GIS and Innovations in Machine Learning

Mark Altaweel


Machine learning or artificial techniques has been rapidly transforming many areas related to GIS and spatial applications. One example is using web GIS with machine learning algorithms to predict or forecast the success of given potential hotel sites. This has been created into an application called Hotel Location Selection and Analyzing Toolset (HoLSAT). Techniques such as pursuit regression, artificial neural network, and support vector regression allow the tool to determine beneficial hotel locations based on a variety of criteria.[1]

Determining where landslides might occur is also another potential application for machine learning techniques such as decision trees (DT) and adaptive neuro-fuzzy inference methods. The integration of GIS allows both spatially input but also a way to understand how given regions could be affected under different scenarios.[2] In fact, general hazard forecast mapping is increasingly becoming popular in application with machine learning methods. Flood susceptibility assessments, for instance, are another area where spatial data are used with methods such as support vector machine methods with spatial data and inputs that include altitude, slope, curvature, and stream power index to forecast flooding susceptibility.[3]

Flood susceptibility map from Tehran et al., 2015.
Flood susceptibility map from Tehran et al., 2015.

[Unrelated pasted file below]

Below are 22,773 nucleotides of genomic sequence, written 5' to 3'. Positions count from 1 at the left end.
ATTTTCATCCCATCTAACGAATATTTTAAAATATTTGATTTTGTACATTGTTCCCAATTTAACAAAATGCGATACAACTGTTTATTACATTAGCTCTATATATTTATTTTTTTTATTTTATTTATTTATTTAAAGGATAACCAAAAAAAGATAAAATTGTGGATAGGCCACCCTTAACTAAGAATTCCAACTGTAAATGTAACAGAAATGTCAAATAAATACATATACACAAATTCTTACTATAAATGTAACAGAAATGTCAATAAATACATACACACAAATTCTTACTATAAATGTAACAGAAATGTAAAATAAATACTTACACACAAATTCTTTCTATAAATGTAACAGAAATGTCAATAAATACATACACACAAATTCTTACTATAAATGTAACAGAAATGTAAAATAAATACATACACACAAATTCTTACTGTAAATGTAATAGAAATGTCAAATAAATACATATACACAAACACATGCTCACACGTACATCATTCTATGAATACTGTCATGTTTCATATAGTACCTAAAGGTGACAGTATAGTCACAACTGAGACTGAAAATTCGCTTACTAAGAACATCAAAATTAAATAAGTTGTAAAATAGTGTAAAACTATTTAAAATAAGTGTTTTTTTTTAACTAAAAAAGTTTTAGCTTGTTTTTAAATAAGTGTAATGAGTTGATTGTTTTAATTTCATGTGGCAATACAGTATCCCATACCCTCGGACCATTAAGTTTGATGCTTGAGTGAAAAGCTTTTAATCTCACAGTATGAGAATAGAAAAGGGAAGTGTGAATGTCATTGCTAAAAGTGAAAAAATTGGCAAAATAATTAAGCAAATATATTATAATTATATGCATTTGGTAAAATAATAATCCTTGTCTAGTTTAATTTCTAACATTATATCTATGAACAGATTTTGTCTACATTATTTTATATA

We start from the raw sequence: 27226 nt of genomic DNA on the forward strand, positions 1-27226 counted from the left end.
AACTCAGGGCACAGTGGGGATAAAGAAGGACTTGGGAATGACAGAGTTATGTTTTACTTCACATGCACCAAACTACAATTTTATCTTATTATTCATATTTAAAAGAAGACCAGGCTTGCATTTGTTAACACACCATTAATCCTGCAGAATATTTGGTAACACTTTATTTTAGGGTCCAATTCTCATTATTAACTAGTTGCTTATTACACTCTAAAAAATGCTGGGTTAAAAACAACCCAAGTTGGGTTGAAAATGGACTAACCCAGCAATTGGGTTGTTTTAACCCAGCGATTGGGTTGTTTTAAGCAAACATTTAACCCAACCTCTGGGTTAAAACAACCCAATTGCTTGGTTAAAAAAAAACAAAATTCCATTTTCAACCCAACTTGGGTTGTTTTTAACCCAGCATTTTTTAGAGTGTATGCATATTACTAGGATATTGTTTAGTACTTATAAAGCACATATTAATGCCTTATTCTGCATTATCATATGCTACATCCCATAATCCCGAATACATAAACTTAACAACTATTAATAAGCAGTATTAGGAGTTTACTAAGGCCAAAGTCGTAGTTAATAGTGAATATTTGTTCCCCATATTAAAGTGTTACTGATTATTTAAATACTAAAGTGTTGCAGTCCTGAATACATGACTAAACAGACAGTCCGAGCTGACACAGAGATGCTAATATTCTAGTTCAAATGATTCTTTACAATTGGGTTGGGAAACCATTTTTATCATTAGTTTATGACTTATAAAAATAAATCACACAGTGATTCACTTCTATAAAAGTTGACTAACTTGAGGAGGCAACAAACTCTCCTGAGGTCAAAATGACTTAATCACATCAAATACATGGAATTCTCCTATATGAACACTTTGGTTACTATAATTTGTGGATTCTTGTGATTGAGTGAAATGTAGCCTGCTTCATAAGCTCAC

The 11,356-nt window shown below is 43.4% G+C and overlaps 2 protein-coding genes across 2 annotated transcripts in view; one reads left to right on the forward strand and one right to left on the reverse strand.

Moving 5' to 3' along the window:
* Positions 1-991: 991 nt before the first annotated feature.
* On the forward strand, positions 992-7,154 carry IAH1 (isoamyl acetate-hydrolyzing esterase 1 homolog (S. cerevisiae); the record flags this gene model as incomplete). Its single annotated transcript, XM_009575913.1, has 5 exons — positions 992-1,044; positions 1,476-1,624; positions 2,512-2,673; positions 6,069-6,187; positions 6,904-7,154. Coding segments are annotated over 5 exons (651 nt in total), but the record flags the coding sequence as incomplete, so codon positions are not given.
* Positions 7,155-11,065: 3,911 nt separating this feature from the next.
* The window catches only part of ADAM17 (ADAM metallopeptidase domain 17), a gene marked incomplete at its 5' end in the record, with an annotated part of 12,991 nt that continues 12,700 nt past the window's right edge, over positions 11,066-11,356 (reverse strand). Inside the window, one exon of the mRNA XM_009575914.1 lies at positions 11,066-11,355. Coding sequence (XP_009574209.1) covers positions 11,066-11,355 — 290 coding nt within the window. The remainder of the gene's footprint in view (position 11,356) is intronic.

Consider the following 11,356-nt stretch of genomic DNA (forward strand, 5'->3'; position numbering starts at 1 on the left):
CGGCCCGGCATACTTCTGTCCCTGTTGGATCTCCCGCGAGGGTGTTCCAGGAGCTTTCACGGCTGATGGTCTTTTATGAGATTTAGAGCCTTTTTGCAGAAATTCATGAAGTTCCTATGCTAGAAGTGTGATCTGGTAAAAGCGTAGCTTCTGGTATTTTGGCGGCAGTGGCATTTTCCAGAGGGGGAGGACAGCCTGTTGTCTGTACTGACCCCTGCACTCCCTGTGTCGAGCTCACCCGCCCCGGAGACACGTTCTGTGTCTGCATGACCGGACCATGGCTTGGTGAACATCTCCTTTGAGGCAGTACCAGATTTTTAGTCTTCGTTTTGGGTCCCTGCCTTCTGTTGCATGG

Other approaches have utilized GIS and real time social media data to understand the spread of influenza. Twitter messages, in this case, were collected and studies for different cities in the US in the 2013–2014 flu season using the Visualizing Information Space in Ontological Networks. Tweets can be scraped and information collected that incorporate spatial information about where outbreaks are reported. Machine learning is used to classify data so that unneeded data are removed.[4]


[1] For more on this artificial intelligence or machine learning application used for determine optimal hotel locations, see:  Yang, Y., Tang, J., Luo, H., & Law, R. (2015). Hotel location evaluation: A combination of machine learning tools and web GIS. International Journal of Hospitality Management, 47, 14–24.

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[2] For more on using machine learning for understanding landslides, see:  Pradhan, B. (2013). A comparative study on the predictive ability of the decision tree, support vector machine and neuro-fuzzy models in landslide susceptibility mapping using GIS. Computers & Geosciences, 51, 350–365.

[3] For more on flooding susceptibility and machine learning, see:  Tehrany, M. S., Pradhan, B., Mansor, S., & Ahmad, N. (2015). Flood susceptibility assessment using GIS-based support vector machine model with different kernel types. CATENA, 125, 91–101.

[4] For more on machine learning techniques using Twitter and GIS, see:  Allen, C., Tsou, M.-H., Aslam, A., Nagel, A., & Gawron, J.-M. (2016). Applying GIS and Machine Learning Methods to Twitter Data for Multiscale Surveillance of Influenza. PLOS ONE, 11(7), e0157734.

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About the author
Mark Altaweel
Mark Altaweel is a Reader in Near Eastern Archaeology at the Institute of Archaeology, University College London, having held previous appointments and joint appointments at the University of Chicago, University of Alaska, and Argonne National Laboratory. Mark has an undergraduate degree in Anthropology and Masters and PhD degrees from the University of Chicago’s Department of Near Eastern Languages and Civilizations.